Lachlan McCallum, of Stromness, for many years M. P. for Monck, was born in Argyllshire, Scotland, on the 15th of March, 1823, and emigrated to Canada in 1842. He settled in Haldimand County where he engaged extensively in contracting and ship-building. He received several contracts from the Government for the construction of harbours on Lakes Ontario and Erie.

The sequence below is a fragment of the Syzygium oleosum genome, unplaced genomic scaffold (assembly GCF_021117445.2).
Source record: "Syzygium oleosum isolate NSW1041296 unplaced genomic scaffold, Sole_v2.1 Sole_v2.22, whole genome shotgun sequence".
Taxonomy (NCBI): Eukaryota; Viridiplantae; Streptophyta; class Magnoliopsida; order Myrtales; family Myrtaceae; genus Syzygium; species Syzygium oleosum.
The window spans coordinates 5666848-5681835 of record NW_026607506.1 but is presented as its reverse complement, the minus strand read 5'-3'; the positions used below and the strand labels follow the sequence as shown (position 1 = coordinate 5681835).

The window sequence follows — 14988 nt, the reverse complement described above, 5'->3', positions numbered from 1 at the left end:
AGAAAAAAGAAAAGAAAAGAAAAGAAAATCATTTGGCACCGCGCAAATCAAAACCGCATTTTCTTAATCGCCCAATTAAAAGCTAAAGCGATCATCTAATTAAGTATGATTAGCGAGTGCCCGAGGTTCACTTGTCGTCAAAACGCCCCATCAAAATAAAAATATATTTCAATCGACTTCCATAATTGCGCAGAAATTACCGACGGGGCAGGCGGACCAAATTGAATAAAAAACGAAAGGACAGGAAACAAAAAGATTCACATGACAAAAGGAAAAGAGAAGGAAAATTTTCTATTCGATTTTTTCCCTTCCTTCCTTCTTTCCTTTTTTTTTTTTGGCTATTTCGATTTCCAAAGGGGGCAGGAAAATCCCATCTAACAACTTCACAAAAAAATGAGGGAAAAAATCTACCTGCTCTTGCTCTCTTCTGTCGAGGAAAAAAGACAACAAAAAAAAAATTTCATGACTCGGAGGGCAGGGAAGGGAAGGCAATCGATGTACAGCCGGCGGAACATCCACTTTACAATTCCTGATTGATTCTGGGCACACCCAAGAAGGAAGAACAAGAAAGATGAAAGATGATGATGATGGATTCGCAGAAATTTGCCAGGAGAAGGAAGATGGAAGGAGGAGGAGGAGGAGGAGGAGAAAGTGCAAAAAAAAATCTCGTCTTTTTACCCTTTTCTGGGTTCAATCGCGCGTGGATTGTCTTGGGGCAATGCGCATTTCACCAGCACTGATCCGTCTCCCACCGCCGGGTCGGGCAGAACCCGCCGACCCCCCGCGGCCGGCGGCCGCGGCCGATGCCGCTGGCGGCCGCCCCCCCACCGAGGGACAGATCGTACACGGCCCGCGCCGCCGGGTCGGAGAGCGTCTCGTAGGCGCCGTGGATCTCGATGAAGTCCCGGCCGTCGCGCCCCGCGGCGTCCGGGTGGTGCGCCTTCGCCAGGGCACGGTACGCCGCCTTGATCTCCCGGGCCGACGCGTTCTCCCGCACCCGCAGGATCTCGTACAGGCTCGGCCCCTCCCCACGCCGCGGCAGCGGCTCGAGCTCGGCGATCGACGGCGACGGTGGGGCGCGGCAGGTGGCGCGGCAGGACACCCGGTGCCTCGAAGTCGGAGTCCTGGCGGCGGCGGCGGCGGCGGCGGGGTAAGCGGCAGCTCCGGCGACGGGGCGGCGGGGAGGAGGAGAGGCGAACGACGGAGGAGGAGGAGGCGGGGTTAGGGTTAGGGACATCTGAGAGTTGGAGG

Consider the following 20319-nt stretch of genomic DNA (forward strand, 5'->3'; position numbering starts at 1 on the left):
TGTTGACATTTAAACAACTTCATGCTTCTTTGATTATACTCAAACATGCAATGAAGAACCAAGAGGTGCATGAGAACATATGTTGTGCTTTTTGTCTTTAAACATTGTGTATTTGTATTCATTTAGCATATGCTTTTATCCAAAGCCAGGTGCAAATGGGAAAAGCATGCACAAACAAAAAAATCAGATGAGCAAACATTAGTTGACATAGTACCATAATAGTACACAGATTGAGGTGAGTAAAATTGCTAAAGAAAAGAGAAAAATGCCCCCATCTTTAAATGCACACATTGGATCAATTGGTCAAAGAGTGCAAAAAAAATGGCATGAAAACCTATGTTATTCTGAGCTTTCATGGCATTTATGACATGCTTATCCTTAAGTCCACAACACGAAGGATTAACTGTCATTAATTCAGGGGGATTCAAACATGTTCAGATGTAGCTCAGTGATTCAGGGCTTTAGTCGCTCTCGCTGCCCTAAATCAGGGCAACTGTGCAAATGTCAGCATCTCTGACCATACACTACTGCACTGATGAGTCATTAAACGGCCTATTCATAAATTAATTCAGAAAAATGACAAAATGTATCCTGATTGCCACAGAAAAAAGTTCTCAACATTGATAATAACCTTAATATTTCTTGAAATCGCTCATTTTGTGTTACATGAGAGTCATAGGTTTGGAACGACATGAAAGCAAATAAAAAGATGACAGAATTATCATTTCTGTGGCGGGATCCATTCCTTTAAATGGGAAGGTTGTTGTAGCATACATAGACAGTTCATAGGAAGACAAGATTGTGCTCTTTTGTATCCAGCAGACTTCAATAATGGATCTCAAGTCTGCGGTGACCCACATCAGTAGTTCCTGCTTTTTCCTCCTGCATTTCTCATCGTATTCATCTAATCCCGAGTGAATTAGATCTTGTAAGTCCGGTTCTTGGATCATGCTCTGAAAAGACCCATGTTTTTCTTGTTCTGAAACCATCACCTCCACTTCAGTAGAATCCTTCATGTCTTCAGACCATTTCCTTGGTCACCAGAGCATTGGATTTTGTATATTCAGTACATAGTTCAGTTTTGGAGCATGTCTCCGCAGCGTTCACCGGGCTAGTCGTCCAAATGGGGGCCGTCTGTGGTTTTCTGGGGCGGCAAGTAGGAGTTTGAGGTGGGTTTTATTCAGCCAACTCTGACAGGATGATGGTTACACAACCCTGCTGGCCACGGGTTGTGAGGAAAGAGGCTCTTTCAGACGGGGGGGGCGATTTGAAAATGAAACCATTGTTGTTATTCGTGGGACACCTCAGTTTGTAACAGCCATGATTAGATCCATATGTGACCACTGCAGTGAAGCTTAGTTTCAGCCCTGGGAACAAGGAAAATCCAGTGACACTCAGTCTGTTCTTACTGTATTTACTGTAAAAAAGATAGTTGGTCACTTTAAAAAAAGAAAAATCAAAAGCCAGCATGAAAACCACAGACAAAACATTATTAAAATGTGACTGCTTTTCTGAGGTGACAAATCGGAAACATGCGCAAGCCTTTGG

During the Fenian raid of 1866, Mr. McCallum commanded the Dunnville Naval Company at Fort Erie. He was an unsuccessful candidate for the representation of Haldimand in the Canadian Assembly at the general election of 1862, but was more fortunate in 1867, when he was returned for the Dominion House of Commons for Monck. He represented the same constituency in the Ontario Legislature for a year, resigning in 1872, when dual representation was abolished. He was a candidate for the Commons in 1872, but was defeated by Mr. J. D. Edgar, but in 1874 he was again elected over the same opponent, though the following year he was unseated for bribery committed by his agents. He was, however, reelected the same year, and defeated Mr. Edgar again in 1878. Mr. McCallum is a Conservative in politics, and his practical common sense and technical knowledge made him a useful member of the House.